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Brandon Enos
03-18-2008, 12:13 PM
Anybody do long tabattas of one exercise? Ie, 20 or 30 minutes of tabatta running, rowing, swiming, etc. I may be going to a sheriff academy in August. While Im strong and all, my conditioning is lacking. So in order to tackle this situation, I was going to take advantage of gym access I have and do some sort of cardio everyday. Ie, swimming one day, rowing the next, then go for a run outside the day after that, next day row again, etc ec. This would be every day, Mon-Fri, the earlier the better. Im keeping my strength training at 3 days a week, doing a 5x5 program for right now and will be in that for about 3 more weeks.

Im asking about the long tabattas because I know interval sprint work is the best option, and out of what Ive tried, tabattas have been my favorites, just never done one longer than 10 minutes. My main question I guess is, is 5 days of 20 or 30 minute tabatta work to much? But, as a note, for the next week or maybe two, just to get my conditioning up a little, Ill probably only be doing 10 or 15 minute tabattas.

Garrett Smith
03-18-2008, 01:56 PM
Brandon,
My take on Tabatas is that if you can do more than the recommended 6-8 intervals (ie. 3-4 minutes), you aren't going anywhere near hard enough on the "go" intervals.

From http://cbass.com/Sprintendurance.htm:
My friend Richard Winett, PhD, publisher of Master Trainer, was one of the first in this country--perhaps the first--to write about Dr. Izume Tabata’s groundbreaking research published in 1996, on short, intense intervals. Dr. Tabata and his colleagues at the National Institute of Health & Nutrition, Tokyo, Japan, reported: "[Six to 8 very hard 20 second intervals with 10 second rest periods] may be one of the best possible training protocols…” Dr. Tabata told Dick Winett in a personal communication: "The rate of increase in VO2max [14% in only 6 weeks] is one of the highest ever reported in exercise science." What’s more, anaerobic capacity increased by a whopping 28%.

You should be spent at the end. Otherwise, go harder and save your training time for something else.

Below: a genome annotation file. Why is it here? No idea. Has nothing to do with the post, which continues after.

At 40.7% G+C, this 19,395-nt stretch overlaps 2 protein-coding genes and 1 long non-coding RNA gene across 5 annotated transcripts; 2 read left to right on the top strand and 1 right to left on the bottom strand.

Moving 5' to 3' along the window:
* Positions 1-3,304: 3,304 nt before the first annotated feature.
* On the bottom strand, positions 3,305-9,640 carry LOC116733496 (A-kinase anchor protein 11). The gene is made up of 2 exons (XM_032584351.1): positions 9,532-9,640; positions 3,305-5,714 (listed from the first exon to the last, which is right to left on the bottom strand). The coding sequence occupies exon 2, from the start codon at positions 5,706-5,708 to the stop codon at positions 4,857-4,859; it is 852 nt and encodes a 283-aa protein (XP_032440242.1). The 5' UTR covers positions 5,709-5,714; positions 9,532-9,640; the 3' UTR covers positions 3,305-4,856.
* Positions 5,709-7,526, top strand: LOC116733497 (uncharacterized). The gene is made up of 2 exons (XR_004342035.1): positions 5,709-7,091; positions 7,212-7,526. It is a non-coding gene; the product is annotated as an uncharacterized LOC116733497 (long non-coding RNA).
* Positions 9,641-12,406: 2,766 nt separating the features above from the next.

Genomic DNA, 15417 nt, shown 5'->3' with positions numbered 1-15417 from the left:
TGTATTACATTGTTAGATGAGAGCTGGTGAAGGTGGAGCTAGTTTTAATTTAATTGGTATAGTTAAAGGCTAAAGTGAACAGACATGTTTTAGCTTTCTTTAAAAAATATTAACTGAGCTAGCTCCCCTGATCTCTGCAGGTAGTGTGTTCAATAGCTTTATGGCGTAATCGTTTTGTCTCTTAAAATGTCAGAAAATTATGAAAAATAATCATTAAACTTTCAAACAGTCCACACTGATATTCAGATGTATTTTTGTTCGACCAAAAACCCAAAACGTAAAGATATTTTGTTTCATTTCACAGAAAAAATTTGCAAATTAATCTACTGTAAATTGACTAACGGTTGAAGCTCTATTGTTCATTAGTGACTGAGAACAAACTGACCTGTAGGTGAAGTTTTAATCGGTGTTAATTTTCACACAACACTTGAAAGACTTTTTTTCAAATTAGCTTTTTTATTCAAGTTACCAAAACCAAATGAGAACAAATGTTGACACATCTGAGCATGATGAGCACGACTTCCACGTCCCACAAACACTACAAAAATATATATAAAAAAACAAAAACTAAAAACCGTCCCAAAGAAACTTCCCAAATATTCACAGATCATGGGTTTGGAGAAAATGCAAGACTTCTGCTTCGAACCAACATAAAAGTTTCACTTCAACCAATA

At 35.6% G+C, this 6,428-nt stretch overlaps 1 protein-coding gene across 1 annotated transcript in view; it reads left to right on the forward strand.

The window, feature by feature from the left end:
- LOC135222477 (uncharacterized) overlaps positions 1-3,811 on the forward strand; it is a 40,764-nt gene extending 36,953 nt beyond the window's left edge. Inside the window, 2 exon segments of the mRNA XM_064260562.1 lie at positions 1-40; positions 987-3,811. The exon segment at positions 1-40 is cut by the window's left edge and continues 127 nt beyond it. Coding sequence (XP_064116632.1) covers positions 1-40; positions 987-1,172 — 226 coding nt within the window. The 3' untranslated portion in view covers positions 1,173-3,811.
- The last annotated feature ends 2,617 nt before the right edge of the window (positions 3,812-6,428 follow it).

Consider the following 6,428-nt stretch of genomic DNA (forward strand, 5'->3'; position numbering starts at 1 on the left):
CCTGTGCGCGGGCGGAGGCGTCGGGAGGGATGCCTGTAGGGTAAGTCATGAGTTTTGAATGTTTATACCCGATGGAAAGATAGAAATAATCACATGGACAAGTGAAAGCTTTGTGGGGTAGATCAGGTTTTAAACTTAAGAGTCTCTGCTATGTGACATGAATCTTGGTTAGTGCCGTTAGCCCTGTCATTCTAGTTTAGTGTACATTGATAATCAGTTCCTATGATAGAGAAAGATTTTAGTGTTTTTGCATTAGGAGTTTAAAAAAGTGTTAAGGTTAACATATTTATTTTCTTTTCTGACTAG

Or you could do Tabata intervals of different calisthenics or multiple types of your chosen endurance activities.

Gant Grimes
03-18-2008, 02:48 PM
I second this advice.

Dr. Tabata chose 6-8 rounds, but said several of his subjects failed to start the 8th round. That's why I did 6 rounds for my experiment (so I could have meaningful measurement). Most people flatline after five rounds, so there's no point in going beyond that.

Not every exercise is suited for Tabata. Stick with bodyweight movements, and you'll be fine (although Dan John has reported some success with Tab front squats).

If you do these properly, you should be hurting after 3 rounds and dead after 4. Rounds 5, 6, and beyond are roughly the same (which makes longer workouts unnecessary and possibly counterproductive).

It will be "fun" the first week. It will suck the second and third weeks, and you'll have trouble recovering from your workouts (assuming you do other stuff). They will hurt in weeks four and five, and you'll wonder why you're doing this to yourself. Then the clouds will part. You'll have improved recovery capacity (in all areas), and you'll look forward to these workouts. You'll also have a little "edge" throughout the day and feel a little sharper.

I tell everyone who will listen (which is about three people) that Tabatas have the best ROI of any exercise protocol (I cringe every time I see GTG recommended for increasing pullup and pushup numbers). Unfortunately they are misused, misunderstood, and/or underutilized. After much prodding, I'm going to write an article summarizing others' research and my own personal experiment.

Garrett Smith
03-18-2008, 03:03 PM
Brandon,
Listen to Gant, the Tabata expert.

Gant,
I'm thoroughly looking forward to that article!

Gittit Shwartz
03-18-2008, 03:21 PM